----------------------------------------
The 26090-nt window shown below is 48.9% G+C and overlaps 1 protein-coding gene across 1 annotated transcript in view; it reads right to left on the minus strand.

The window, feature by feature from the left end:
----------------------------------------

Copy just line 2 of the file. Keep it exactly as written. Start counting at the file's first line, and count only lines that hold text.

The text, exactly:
The window, feature by feature from the left end: